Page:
WWE Gets $1 Billion for SmackDown Live, Shares Up 33% in Last Week


21st Century Fox (FOXA) has agreed to a 5-year deal worth more than $1 billion for exclusive broadcast rights to WWE’s SmackDown Live show. Effective October 2019, the 6th highest rated original show on cable television will move from USA Network to FOX’s over-the-air TV network. FOXA plans to move the Tuesday night staple to Friday evenings and will continue to broadcast the 2-hour show live. WWE reportedly chose the FOXA bid despite a larger offer, as “new Fox” committed to promoting the show during tentpole sports broadcasts (think: NFL on Sun, NFL on Thurs, MLB, CFB). NBCUniversal, the show’s current rights holder, declined their right to first refusal to negotiate a new contract after deciding to retain WWE Monday Night RAW with a deal worth $240 million annually; that show will continue to air on USA Network. Combined the new deals are worth +/- $445 million annually, a +/- 145% increase on the $180 million/year that the company currently brings in for the 2 prime-time shows.

Howie Long-Short: We noted in yesterday’s newsletter that Fox was among the favorites to land the WWE franchise and should it do so, was likely to air SmackDown Live on its Big 4 network; so, we weren’t exactly shocked by Monday’s news. The deal’s total value had us doing a double-take though, as earlier reports pegged the show’s value at +/-$110 million/year (up from $30 million/year on deal signed in 2010). WWE shares rose again on Monday, closing +12.5% (at $57.86); the stock is up 33% since last Wednesday’s close (RAW deal broke Thurs.) and a whopping 192% over the last 12 months (from $19.80).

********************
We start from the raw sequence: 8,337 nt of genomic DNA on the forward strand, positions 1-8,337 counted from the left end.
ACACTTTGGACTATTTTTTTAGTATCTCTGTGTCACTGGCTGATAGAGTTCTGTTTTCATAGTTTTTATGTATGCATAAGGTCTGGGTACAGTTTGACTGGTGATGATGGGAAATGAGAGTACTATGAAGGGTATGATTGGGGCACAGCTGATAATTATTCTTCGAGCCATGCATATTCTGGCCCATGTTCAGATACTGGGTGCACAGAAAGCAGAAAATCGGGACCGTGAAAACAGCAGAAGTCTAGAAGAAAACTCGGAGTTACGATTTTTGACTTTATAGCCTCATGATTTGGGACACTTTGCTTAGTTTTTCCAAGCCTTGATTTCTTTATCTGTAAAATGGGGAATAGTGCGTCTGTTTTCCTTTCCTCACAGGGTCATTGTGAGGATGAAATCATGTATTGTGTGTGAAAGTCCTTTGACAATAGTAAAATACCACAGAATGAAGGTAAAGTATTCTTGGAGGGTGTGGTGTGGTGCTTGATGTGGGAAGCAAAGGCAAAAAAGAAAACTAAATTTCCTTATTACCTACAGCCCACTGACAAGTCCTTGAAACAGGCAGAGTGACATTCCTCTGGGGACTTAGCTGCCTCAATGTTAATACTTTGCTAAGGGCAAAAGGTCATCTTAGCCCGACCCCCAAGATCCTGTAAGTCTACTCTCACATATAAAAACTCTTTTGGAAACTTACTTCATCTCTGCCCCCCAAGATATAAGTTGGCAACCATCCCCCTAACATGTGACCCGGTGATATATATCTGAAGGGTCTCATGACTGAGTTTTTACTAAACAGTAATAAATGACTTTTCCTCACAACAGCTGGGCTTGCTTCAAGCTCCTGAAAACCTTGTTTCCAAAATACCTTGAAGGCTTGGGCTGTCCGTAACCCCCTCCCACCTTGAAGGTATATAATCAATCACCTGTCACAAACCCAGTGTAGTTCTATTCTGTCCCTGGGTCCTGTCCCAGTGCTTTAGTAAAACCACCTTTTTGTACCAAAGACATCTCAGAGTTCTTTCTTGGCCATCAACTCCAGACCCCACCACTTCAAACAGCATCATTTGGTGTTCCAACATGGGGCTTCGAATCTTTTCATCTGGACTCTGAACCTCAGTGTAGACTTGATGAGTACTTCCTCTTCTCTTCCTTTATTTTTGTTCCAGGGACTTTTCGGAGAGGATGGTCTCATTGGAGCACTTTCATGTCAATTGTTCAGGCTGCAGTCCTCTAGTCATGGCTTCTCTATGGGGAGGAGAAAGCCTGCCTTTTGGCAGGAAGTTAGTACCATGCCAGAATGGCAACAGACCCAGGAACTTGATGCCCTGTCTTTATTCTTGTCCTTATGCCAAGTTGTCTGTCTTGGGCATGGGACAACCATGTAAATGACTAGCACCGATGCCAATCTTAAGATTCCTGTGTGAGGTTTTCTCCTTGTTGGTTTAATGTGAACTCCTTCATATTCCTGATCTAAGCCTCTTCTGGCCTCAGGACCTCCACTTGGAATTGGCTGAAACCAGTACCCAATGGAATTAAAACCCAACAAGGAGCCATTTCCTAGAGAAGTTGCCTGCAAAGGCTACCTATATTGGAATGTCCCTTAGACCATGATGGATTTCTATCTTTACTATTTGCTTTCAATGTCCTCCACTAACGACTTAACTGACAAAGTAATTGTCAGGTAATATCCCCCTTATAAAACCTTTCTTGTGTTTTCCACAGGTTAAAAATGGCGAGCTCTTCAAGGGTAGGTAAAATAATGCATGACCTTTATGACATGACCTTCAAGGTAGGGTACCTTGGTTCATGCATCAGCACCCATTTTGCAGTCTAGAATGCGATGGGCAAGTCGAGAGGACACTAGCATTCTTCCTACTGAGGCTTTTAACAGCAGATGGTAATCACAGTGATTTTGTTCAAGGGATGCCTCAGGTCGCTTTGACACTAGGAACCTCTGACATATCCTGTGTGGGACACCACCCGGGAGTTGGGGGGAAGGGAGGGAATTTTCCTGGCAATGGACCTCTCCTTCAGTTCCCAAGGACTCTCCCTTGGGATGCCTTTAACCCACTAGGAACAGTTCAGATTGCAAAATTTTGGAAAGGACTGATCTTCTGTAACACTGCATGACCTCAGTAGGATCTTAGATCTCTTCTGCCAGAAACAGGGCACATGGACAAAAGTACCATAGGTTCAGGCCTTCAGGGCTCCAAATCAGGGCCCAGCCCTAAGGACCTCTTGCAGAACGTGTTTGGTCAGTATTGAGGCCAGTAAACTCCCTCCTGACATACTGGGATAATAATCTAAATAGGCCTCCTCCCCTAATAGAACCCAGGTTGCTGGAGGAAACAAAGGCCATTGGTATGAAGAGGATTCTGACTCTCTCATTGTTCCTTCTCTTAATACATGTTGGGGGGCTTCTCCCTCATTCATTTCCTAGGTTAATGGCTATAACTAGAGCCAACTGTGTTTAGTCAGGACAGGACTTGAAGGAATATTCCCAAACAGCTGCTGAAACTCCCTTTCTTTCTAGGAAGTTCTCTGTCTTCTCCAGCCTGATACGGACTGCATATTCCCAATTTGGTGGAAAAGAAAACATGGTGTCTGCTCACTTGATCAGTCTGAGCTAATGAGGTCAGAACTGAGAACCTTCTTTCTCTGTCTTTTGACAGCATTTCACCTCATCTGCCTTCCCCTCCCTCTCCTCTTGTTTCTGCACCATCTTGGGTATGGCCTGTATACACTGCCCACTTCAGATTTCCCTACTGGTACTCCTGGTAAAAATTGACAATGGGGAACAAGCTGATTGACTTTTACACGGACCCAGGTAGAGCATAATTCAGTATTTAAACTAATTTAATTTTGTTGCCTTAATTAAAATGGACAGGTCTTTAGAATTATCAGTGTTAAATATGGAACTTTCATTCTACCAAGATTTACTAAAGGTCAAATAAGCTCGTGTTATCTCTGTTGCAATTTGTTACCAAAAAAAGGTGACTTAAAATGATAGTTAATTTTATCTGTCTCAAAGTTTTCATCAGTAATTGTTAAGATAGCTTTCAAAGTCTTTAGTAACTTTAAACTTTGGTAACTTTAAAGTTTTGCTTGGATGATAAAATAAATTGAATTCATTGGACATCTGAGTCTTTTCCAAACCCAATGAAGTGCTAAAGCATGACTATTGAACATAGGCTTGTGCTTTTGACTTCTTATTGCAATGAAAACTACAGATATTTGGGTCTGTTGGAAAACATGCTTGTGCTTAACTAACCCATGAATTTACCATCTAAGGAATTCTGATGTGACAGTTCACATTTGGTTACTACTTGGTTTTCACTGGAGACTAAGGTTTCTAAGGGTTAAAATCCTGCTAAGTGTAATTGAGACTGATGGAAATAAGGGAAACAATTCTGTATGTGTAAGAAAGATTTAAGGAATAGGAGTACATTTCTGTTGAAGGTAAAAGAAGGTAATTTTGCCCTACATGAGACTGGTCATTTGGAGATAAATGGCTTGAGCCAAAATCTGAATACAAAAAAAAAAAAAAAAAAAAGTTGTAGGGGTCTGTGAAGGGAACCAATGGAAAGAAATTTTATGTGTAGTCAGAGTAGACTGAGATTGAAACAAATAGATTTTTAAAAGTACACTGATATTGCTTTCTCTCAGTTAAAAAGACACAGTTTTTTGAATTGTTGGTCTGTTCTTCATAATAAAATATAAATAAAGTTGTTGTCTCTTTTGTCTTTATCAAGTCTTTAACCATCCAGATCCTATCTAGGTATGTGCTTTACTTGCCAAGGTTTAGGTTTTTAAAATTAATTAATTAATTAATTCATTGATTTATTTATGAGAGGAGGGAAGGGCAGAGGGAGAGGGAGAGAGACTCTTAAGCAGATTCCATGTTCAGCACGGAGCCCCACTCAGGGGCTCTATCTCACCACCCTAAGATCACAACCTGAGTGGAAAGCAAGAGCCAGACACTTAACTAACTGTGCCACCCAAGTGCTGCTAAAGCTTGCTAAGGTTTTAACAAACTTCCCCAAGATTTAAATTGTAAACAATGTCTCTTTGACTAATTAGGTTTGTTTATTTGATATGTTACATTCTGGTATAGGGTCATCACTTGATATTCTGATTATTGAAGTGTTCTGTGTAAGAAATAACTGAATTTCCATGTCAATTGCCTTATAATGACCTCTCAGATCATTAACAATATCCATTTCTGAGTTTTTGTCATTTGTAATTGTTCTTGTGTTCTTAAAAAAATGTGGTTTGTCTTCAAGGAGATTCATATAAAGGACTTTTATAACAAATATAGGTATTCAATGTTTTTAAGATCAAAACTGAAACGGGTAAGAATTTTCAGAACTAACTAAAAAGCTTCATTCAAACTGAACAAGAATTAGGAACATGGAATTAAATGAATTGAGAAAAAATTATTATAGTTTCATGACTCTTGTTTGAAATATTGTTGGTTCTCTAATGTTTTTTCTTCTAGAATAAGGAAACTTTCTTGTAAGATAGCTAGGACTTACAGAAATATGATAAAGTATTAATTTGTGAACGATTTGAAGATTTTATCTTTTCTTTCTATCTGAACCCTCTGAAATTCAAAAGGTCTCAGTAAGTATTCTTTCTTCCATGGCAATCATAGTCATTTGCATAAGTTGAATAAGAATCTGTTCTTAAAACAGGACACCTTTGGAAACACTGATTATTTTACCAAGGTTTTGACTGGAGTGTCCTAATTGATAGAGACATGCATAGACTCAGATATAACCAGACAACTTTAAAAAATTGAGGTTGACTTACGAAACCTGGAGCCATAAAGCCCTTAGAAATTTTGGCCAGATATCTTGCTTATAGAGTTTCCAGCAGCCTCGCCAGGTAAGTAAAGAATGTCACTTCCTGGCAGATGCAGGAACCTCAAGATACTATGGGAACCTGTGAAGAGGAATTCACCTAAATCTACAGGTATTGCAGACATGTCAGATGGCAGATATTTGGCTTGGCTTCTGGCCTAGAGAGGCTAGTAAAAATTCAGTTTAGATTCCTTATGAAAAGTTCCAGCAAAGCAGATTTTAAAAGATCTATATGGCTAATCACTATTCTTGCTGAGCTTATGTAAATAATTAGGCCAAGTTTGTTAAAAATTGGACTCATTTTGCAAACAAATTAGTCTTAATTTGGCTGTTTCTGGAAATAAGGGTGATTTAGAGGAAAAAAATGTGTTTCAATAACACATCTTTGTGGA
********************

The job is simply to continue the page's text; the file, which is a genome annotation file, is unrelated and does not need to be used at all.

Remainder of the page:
The next shoe to drop is likely to be UFC’s linear cable broadcast package, with 20+ live events. FOXA currently pays $165 million annually for exclusive broadcast rights, but that deal expires in December. While earlier reports indicated that FOXA would let the UFC walk if it successfully acquired WWE rights, it now appears as though the company wants to retain the rights and is willing pay an extra $10 million/year ($175 million) to do so. Of course, it’s no guarantee that will be enough, as industry experts have been expecting the UFC’s deal to fetch $200 million+.

Fan Marino: There is the possibility (if not high probability) that SmackDown Live will outdraw RAW during the deal’s duration. While RAW currently draws 3 million viewers (compared to SmackDown Live’s 2.59 million), SmackDown Live’s pending move to FOX will put the show in 30 million additional homes on a night with far less competition in terms of programming.

For those who don’t follow the WWE, SmackDown Live was historically an inferior product to RAW (even taped at one point). However, a 2016 draft split the company’s talent roster, requiring fans to watch both shows to see all their favorite superstars. Should SmackDown Live begin to outdraw RAW (as we expect), look for some of the promotion’s biggest names (think: Roman Reigns, Ronda Rousey) to join Miz and AJ Styles on the SmackDown Live roster; the WWE will want the opportunity to put forward its best product on its biggest stage (i.e. broadcast television).

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Author: John Wall Street

At the intersection of sports & finance.

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